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Protection of Domestic Workers in India

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March 16, 2023

Why in news?

In recent times, the violence against domestic workers have increased drastically. 

Who are domestic workers?

  • Domestic workers - According to International Labour Organisation, domestic workers are those workers who perform work in or for a private household or households.
  • They provide direct and indirect care services, and as such are key members of the care economy
  • Domestic work - According to ILO, domestic work refers to housework such as sweeping, cleaning utensils, washing clothes, cooking, caring of children and such other work which is carried out for an employer for remuneration.
  • Status of domestic workers in India - As of 2012, 39 lakh people were employed as domestic workers, of which at least 26 lakh were women
  • A Bengaluru-based study in 2016 found 75% of domestic workers were from Scheduled Castes, 15% from OBCs and 8% from Scheduled Tribes.
  • More than 12.6 million domestic workers in the country are minors, with 86% of them being girls.
  • Moreover, 25% of underage domestic workers were below 14 years.

What are the issues faced by domestic workers?

  • Informal in nature
  • Unpaid and underpaid
  • Have no legal contract
  • Have  ill-defined work hours
  • Face discrimination and violence, sexual harassment, and exploitation
  • Face discrimination at the hands of placement agencies (agencies recruiting domestic workers) and/or traffickers
  • Violence against domestic workers
  • Ambiguity over domestic worker’s data

What are the international measures to protect domestic worker?

  • Domestic Workers Convention (No. 189) - ILO enacted Domestic Workers Convention (No. 189) in 2011 to protect domestic workers.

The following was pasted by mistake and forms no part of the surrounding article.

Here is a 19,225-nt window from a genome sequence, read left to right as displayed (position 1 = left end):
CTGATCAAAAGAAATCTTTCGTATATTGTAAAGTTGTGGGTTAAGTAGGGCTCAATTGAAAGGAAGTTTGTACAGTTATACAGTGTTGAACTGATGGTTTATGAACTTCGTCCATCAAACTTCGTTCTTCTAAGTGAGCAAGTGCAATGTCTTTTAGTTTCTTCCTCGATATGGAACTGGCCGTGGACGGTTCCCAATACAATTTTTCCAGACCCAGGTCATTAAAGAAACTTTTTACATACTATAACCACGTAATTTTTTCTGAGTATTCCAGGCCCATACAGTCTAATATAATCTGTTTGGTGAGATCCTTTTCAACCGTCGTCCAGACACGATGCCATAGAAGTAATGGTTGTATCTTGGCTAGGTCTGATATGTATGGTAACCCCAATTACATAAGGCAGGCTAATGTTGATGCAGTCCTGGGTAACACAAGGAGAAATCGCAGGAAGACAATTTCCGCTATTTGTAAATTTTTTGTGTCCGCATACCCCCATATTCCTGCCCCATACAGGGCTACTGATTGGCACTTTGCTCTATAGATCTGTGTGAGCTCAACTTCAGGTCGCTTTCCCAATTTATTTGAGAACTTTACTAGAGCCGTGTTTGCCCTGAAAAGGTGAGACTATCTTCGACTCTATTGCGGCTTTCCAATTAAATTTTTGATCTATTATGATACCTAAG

• International Domestic Workers Day - June 16th, celebrating the 2011 passage of the International Labor Organization Convention 189 for Decent Work for Domestic Workers.
  • Your Work Is Important -  ILO has launched a campaign “Your Work Is Important” to generate public awarenes

The ILO Forced Labour Convention, 1930 defines forced labour as work which is “exacted from any person under the menace of any penalty” and which is “not offered voluntarily”.

What are the measures taken by Indian government?

  • There is no dedicated law or policy to regulate people working in the domestic work sector.
  • Unorganized Sector Social Security Act, 2008 – The Act provided the   first legal recognition meant to provide social welfare to workers—including domestic workers.
  • Code on Social Security, 2020 –   The code replaced the Unorganized Sector Social Security Act, 2008 and is yet to take effect.
  • Child Labour Act, 1986 - The Indian government prohibited minors from entering domestic housework in 2006, listing it as a form of “hazardous child labour”.
  • Sexual Harassment of Women at Workplace (Prevention, Prohibition and Redressal) Act, 2013 - Includes domestic workers as a specific category of workers – with the house as a designated workplace.
  • Minimum Wages Act, 1948 Only certain States such as Andhra Pradesh, Jharkhand, Karnataka, Tamil nadu and Tripura have included domestic workers in the schedule of Minimum Wages Act.
  • Domestic Workers (Registration, Social Security and Welfare) Bill in 2008 - The National Commission of Women proposed the bill.
  • Domestic Workers’ Welfare Bill 2016 - Recognised a private household as a workplace, and broader definition of “wages”.
  • Both the 2008 and 2016 bill have not been passed yet.
  • National Domestic Worker Policy - Proposed by the Labour Ministry in 2019 to regulate placement agencies and include domestic workers under existing laws.
  • India is a signatory to ILO’s 189th convention, known as Convention on the Domestic Workers but has not ratified it yet.

What is the need of the hour?

  • The placement agencies need to be regulated.
  • The government need to link up with social workers for protecting the domestic.
  • The domestic workers protection act need to be passed.
  • There is a need for authentic data for domestic workers.

 

References

  1. The Hindu| Are domestic workers legally protected in India?
  2. PIB | National Policy for Domestic Workers

 

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